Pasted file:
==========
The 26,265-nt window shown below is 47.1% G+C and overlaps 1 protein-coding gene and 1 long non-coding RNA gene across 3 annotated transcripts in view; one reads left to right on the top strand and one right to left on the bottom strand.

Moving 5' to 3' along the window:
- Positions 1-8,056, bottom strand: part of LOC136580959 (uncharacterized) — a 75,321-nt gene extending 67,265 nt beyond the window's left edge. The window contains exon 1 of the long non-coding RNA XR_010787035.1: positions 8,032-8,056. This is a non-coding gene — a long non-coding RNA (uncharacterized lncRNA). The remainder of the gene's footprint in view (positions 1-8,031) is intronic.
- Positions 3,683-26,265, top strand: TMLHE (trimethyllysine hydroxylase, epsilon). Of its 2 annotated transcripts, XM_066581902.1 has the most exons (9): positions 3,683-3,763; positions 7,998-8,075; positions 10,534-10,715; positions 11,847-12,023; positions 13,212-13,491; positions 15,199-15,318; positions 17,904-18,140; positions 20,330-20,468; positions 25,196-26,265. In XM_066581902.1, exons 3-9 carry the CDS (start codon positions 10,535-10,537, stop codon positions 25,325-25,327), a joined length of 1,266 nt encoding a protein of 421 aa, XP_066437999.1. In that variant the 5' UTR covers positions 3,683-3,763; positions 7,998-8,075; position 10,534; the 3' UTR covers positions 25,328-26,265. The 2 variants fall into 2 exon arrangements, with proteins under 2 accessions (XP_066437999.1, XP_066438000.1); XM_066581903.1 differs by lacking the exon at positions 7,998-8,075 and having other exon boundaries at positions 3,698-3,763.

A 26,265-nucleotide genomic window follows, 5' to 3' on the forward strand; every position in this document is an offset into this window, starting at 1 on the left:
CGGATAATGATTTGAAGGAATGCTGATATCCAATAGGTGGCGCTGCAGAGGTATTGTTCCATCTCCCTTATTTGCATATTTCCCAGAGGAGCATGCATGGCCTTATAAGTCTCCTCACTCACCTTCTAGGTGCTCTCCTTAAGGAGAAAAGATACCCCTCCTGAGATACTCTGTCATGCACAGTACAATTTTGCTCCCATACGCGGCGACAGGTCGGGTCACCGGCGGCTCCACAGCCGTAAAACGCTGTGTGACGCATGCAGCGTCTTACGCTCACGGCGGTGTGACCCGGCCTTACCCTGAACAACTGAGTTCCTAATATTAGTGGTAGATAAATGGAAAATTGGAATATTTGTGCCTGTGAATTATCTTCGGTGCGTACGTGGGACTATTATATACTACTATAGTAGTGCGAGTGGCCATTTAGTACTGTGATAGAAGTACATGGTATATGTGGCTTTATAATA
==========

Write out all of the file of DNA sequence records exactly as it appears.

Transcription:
The 26,265-nt window shown below is 47.1% G+C and overlaps 1 protein-coding gene and 1 long non-coding RNA gene across 3 annotated transcripts in view; one reads left to right on the top strand and one right to left on the bottom strand.

Moving 5' to 3' along the window:
- Positions 1-8,056, bottom strand: part of LOC136580959 (uncharacterized) — a 75,321-nt gene extending 67,265 nt beyond the window's left edge. The window contains exon 1 of the long non-coding RNA XR_010787035.1: positions 8,032-8,056. This is a non-coding gene — a long non-coding RNA (uncharacterized lncRNA). The remainder of the gene's footprint in view (positions 1-8,031) is intronic.
- Positions 3,683-26,265, top strand: TMLHE (trimethyllysine hydroxylase, epsilon). Of its 2 annotated transcripts, XM_066581902.1 has the most exons (9): positions 3,683-3,763; positions 7,998-8,075; positions 10,534-10,715; positions 11,847-12,023; positions 13,212-13,491; positions 15,199-15,318; positions 17,904-18,140; positions 20,330-20,468; positions 25,196-26,265. In XM_066581902.1, exons 3-9 carry the CDS (start codon positions 10,535-10,537, stop codon positions 25,325-25,327), a joined length of 1,266 nt encoding a protein of 421 aa, XP_066437999.1. In that variant the 5' UTR covers positions 3,683-3,763; positions 7,998-8,075; position 10,534; the 3' UTR covers positions 25,328-26,265. The 2 variants fall into 2 exon arrangements, with proteins under 2 accessions (XP_066437999.1, XP_066438000.1); XM_066581903.1 differs by lacking the exon at positions 7,998-8,075 and having other exon boundaries at positions 3,698-3,763.

A 26,265-nucleotide genomic window follows, 5' to 3' on the forward strand; every position in this document is an offset into this window, starting at 1 on the left:
CGGATAATGATTTGAAGGAATGCTGATATCCAATAGGTGGCGCTGCAGAGGTATTGTTCCATCTCCCTTATTTGCATATTTCCCAGAGGAGCATGCATGGCCTTATAAGTCTCCTCACTCACCTTCTAGGTGCTCTCCTTAAGGAGAAAAGATACCCCTCCTGAGATACTCTGTCATGCACAGTACAATTTTGCTCCCATACGCGGCGACAGGTCGGGTCACCGGCGGCTCCACAGCCGTAAAACGCTGTGTGACGCATGCAGCGTCTTACGCTCACGGCGGTGTGACCCGGCCTTACCCTGAACAACTGAGTTCCTAATATTAGTGGTAGATAAATGGAAAATTGGAATATTTGTGCCTGTGAATTATCTTCGGTGCGTACGTGGGACTATTATATACTACTATAGTAGTGCGAGTGGCCATTTAGTACTGTGATAGAAGTACATGGTATATGTGGCTTTATAATA